Author Interview – Session 7

Note: As I continue to push through my final, smoothing edit, I’m concurrently working on a number of marketing and branding tasks. In order to help book reviewers, I’m making ready an interview to which they can refer. I sat for long sessions with a person named Q, and will post our discussion here in small sections as I go along.


Q: So early on in this interview you mentioned something about Asperger’s. Do you identify as an “Aspie writer,” and if so, what does that mean?

A: I’m kind of all over the place on that one. I got my Aspergers diagnosis right at the point where I was ready to finish the edit for Rumi’s Field, ramp up my online presence, increase my skill set regarding marketing, and finally take myself seriously as a writer. In fact, I would say that the diagnosis was instrumental in the matter of taking myself seriously, as it left me feeling more credentialed and self-aware.

But then I had to face the questions. Do I hide this Aspie aspect? Do I exploit it or use it? Do I combine it with my authorial pursuits? Do I keep these two realms separate? When I started my author blog, it just felt right to lump everything together, to write about all the aspects of my life. Hence my blog’s subtitle: Life, Asperger’s, and the Written Word. But I continue to question the wisdom of that.

Q: Why might it be unwise to lump it all together?

A: I don’t know that it is. I just know that I wonder. I guess I approach the question from a very utilitarian viewpoint, as I do many things. Does the Aspie label help or hurt my writing career? Does it bring me readers, or push them away? And, from the other side, does my focus on science fiction help me as I endeavor to connect with the Aspergers/Autism community? Does it bring Aspie/Autistic readers to my blog, or warn them away, or neither? Since I consider that this blog serves as the seed for a non-fiction book about my Asperger’s experience, that question has a utilitarian aspect as well.

And there’s a slight “sideshow” aspect to the phrase “Aspie writer,” it feels like. Akin to “dancing bear” or “chimpanzee on a unicycle.” It’s like, “Hey, look at that Aspie guy write novels!” As if it’s a wonder that I can do it at all, let alone do it well.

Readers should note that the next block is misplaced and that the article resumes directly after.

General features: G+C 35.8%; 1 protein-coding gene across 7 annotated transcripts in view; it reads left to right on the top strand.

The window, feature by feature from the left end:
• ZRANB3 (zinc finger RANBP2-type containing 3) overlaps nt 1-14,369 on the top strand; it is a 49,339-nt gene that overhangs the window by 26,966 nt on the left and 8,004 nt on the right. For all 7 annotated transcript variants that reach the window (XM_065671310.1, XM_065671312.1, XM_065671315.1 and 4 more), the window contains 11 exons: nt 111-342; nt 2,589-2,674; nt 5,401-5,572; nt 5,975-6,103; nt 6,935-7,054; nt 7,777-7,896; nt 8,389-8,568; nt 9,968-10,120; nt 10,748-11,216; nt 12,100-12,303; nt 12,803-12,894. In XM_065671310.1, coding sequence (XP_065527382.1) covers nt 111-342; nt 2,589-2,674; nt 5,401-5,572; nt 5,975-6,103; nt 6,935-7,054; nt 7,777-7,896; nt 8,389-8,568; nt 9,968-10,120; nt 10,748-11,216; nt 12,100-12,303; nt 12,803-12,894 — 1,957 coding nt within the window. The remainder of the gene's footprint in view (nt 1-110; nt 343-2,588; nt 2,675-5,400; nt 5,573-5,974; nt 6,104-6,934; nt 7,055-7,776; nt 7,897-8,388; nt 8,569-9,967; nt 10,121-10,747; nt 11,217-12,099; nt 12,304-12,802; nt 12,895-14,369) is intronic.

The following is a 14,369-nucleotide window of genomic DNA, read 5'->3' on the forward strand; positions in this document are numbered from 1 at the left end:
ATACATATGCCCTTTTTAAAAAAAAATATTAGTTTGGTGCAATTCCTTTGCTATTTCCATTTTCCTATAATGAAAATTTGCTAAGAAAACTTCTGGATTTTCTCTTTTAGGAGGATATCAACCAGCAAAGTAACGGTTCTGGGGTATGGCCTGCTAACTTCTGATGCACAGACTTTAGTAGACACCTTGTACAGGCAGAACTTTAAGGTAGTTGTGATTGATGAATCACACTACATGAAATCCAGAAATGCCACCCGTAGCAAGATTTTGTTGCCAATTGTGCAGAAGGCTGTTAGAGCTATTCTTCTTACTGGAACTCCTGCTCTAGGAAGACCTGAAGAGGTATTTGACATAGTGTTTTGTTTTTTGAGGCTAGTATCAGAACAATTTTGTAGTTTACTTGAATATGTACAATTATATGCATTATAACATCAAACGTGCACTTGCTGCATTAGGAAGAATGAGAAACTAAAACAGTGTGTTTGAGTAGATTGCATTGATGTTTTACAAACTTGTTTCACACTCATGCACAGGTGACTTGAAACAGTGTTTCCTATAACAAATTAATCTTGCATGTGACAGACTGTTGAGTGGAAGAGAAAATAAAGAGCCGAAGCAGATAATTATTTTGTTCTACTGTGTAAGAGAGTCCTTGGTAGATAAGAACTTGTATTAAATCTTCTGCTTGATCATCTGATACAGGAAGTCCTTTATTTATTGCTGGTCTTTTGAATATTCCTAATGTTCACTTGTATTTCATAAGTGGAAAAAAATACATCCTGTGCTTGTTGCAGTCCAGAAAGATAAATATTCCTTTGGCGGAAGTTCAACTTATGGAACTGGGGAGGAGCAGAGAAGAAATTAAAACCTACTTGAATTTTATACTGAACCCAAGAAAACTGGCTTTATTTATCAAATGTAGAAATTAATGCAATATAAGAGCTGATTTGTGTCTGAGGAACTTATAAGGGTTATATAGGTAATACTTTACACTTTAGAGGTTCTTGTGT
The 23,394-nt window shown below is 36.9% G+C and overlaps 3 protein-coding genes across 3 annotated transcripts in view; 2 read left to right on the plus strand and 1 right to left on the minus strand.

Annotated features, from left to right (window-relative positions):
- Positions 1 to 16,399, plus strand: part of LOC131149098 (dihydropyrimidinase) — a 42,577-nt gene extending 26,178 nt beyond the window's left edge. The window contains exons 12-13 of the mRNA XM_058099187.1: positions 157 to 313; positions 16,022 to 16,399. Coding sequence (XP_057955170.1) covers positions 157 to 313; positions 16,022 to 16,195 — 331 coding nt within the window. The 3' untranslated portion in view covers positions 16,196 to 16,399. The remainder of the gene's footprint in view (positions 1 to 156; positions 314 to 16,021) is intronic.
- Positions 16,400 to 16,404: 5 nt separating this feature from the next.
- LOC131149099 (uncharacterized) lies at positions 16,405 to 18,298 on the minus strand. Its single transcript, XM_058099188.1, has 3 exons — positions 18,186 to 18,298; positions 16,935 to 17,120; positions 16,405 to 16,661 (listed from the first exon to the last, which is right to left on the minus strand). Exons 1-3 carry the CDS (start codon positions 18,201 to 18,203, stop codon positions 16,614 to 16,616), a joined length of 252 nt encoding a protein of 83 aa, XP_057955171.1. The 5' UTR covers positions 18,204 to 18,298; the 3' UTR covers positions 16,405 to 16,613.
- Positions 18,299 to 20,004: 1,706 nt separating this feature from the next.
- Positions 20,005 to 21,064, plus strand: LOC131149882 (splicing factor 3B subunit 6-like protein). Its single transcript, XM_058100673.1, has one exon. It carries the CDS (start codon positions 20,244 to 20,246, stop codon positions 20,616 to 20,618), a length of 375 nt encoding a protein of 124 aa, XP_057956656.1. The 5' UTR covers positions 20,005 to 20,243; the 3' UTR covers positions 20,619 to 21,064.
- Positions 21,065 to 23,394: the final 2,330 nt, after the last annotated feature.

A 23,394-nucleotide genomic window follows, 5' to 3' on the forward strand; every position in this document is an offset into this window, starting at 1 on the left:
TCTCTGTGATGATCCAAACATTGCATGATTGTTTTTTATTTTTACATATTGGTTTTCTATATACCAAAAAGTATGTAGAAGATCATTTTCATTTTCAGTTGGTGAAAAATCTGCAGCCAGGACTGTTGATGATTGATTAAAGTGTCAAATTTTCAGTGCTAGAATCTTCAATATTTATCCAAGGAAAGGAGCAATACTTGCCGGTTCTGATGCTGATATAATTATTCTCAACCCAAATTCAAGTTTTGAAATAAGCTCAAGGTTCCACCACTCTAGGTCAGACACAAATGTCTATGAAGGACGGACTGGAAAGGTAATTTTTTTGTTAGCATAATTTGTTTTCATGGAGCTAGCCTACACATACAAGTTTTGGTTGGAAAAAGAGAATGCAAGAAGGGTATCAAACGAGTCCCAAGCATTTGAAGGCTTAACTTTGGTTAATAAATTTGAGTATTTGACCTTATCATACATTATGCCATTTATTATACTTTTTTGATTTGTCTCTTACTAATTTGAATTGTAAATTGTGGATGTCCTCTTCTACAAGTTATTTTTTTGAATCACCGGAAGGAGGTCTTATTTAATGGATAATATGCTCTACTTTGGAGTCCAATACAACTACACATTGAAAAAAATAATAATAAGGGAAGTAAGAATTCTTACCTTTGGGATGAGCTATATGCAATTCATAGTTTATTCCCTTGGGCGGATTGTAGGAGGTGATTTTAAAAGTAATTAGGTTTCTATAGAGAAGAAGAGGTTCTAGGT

Q: Do you think it’s really like that? That people think that?

A: I don’t know. All I know is that there’s a feeling in me, an association that causes the fear to arise. I assume that this association or judgment derives from the culture in which I was raised, so I assume it’s in other people as well.

Q: But you don’t want your writing to be judged solely through the lens of “Aspie writer.” You want it judged on its own merits.

A: Yeah. Don’t give me a pass just because of the Aspie thing. Don’t accept mediocrity from me just because I am “different” or “special.” And don’t assume mediocrity about me either.

Q: It sounds like you have deep feelings about this.

A: I guess I do. But I don’t think I have it all sorted out. Maybe this is something other people can help me with. I know that I recoil from the phrase “Aspie writer.” But I am also excited by it, and want to embrace it. It’s probably all rolled up in the long history of autism, the whole cultural suite of associations and judgments and misunderstandings and abuses, the whole “difference versus disability” thing. I don’t feel disabled. I feel, in fact, like I’m super-powered. But maybe I am disabled™, and maybe I have to accept that more fully before I can go on. I do have some interest in confronting and challenging the cultural myths and stories about Aspergers/Autism. But I’m not sure I’ve fully confronted those stories inside of myself. In fact I’m sure I haven’t.

Q: Are there other “Aspie writers” out there that you’ve encountered?

A: Oh! Yeah. Just last week I read a great interview with Corinne Duyvis, who identifies as autistic and who’s latest book, On the Edge of Gone, is a post-apocalyptic sci-fi novel for young adults featuring an autistic protagonist. She’s great, and her books sounds marvelous (it even got a write-up in the New York Times Book Reviews). I have a lot to learn from her, I think.